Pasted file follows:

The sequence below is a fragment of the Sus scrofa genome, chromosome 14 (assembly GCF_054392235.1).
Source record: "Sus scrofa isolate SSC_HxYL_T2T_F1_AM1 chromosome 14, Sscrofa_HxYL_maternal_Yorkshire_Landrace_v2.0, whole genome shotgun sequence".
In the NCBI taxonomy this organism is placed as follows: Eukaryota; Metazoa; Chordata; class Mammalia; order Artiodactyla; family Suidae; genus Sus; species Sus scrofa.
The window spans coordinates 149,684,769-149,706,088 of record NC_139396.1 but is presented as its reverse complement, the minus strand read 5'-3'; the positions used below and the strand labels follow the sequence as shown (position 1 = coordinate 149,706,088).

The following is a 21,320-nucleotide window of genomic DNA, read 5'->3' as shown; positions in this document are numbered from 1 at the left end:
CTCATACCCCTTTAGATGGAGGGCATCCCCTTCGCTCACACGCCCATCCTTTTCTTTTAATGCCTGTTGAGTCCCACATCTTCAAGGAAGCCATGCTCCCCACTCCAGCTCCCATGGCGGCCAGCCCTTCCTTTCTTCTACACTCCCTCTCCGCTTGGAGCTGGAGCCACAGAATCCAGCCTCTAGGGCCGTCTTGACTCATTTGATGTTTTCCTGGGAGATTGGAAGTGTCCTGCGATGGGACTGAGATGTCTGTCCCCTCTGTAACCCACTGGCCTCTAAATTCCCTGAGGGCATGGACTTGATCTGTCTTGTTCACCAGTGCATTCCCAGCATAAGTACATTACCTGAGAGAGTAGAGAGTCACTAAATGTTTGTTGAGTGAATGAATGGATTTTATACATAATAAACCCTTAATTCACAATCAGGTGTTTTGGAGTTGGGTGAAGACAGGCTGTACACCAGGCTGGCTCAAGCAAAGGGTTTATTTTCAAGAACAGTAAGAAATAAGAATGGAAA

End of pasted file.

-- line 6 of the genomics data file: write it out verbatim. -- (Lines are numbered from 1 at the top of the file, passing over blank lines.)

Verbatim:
CTCATACCCCTTTAGATGGAGGGCATCCCCTTCGCTCACACGCCCATCCTTTTCTTTTAATGCCTGTTGAGTCCCACATCTTCAAGGAAGCCATGCTCCCCACTCCAGCTCCCATGGCGGCCAGCCCTTCCTTTCTTCTACACTCCCTCTCCGCTTGGAGCTGGAGCCACAGAATCCAGCCTCTAGGGCCGTCTTGACTCATTTGATGTTTTCCTGGGAGATTGGAAGTGTCCTGCGATGGGACTGAGATGTCTGTCCCCTCTGTAACCCACTGGCCTCTAAATTCCCTGAGGGCATGGACTTGATCTGTCTTGTTCACCAGTGCATTCCCAGCATAAGTACATTACCTGAGAGAGTAGAGAGTCACTAAATGTTTGTTGAGTGAATGAATGGATTTTATACATAATAAACCCTTAATTCACAATCAGGTGTTTTGGAGTTGGGTGAAGACAGGCTGTACACCAGGCTGGCTCAAGCAAAGGGTTTATTTTCAAGAACAGTAAGAAATAAGAATGGAAA